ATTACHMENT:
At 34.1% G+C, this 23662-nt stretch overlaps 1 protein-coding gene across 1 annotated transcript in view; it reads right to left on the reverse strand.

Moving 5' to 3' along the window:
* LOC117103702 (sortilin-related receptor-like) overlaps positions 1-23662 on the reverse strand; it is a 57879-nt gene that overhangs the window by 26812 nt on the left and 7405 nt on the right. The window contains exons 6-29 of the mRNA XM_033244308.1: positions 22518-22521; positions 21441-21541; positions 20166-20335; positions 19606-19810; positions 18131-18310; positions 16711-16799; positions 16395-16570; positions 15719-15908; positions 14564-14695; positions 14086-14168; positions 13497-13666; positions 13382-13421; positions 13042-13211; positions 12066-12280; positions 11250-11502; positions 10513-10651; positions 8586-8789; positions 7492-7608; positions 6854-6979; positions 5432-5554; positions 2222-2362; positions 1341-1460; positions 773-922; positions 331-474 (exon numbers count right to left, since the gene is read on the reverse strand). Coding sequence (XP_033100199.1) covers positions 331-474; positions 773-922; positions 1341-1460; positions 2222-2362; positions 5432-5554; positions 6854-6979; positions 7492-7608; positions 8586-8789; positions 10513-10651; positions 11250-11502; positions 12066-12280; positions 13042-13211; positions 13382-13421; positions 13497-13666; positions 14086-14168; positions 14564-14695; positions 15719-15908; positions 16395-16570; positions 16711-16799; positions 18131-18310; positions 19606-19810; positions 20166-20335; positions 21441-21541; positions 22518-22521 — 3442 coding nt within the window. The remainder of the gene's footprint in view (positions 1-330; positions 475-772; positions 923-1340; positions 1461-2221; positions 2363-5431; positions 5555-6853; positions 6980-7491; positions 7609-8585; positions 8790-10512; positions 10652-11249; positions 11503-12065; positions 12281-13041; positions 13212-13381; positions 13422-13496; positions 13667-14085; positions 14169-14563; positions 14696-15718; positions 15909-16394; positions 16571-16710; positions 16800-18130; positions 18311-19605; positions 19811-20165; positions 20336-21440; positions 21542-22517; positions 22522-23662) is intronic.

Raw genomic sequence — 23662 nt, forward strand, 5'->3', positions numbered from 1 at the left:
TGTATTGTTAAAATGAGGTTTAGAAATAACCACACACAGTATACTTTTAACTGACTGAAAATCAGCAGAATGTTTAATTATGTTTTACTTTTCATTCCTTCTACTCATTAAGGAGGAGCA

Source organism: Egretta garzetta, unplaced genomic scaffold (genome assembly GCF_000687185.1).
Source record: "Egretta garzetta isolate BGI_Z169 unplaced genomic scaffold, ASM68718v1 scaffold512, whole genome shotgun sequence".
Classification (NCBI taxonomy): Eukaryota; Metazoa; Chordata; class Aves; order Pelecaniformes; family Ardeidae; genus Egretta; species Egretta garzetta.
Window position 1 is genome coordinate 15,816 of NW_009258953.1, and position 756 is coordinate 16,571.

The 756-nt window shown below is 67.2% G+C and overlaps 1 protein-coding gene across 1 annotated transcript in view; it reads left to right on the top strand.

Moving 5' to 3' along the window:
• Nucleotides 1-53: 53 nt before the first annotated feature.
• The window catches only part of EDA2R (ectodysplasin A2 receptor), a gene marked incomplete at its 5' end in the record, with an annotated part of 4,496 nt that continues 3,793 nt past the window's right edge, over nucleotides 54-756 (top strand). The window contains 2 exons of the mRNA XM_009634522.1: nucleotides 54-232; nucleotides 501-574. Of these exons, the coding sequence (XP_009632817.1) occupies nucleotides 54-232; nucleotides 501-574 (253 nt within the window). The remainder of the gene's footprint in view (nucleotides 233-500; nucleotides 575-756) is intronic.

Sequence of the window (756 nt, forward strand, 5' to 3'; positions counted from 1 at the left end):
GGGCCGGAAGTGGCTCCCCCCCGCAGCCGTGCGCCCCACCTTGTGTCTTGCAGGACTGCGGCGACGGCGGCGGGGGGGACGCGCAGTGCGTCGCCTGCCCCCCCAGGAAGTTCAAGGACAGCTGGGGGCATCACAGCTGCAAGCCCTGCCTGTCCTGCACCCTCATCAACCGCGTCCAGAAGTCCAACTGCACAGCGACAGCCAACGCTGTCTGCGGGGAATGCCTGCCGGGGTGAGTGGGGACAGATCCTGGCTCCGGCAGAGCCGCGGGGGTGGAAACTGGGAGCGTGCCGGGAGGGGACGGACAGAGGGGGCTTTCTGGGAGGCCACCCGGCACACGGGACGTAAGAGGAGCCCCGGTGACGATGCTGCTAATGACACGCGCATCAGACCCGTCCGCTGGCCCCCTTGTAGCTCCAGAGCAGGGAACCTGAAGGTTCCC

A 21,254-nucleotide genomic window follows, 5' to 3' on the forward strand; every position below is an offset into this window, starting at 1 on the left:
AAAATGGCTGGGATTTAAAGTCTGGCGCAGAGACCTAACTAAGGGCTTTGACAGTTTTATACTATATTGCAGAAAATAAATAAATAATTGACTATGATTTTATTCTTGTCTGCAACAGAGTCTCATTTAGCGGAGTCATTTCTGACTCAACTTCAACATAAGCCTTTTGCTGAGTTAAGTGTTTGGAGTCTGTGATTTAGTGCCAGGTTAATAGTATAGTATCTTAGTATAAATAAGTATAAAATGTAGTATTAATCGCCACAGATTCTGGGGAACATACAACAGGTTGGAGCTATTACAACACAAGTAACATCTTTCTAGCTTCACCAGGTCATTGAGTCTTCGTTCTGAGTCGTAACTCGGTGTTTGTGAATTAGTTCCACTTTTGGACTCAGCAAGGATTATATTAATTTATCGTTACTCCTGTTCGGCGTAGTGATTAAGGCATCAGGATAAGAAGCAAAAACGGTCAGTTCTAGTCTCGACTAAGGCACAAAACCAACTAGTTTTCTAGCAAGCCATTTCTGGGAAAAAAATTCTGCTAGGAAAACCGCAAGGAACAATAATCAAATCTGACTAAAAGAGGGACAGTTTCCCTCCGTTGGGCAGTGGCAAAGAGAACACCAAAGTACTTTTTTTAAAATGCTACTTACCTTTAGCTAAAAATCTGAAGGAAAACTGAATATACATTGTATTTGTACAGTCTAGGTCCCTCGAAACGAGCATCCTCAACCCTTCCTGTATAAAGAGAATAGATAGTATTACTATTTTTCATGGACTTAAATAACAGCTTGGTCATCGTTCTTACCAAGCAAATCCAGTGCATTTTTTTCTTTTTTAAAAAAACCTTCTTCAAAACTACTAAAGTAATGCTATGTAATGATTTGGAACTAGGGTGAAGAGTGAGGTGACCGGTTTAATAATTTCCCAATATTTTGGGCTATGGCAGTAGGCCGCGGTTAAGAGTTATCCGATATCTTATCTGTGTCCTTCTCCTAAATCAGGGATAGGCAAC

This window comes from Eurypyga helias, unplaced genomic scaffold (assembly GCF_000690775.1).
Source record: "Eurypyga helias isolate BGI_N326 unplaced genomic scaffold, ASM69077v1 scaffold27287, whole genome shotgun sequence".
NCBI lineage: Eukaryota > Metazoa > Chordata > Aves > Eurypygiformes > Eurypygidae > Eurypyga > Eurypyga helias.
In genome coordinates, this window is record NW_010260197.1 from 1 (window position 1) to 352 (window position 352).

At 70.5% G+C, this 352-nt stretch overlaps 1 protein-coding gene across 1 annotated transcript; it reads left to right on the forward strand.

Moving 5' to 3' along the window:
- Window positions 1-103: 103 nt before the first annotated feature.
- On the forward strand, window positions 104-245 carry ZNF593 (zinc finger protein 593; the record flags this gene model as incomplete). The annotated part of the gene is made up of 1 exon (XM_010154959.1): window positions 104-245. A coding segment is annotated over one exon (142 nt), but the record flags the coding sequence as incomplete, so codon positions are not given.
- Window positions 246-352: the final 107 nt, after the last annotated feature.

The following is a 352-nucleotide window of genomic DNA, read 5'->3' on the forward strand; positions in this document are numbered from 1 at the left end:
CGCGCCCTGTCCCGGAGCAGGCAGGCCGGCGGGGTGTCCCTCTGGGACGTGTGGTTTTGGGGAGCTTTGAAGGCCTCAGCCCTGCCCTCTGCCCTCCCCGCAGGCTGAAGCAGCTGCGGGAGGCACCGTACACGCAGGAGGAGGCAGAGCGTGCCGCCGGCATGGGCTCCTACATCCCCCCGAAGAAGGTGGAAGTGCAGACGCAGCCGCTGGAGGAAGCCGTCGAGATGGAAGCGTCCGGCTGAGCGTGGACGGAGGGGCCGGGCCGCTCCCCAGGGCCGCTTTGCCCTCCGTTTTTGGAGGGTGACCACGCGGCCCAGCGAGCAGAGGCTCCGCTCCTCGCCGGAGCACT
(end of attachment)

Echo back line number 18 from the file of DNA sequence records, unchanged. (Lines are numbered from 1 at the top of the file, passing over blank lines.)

This window comes from Eurypyga helias, unplaced genomic scaffold (assembly GCF_000690775.1).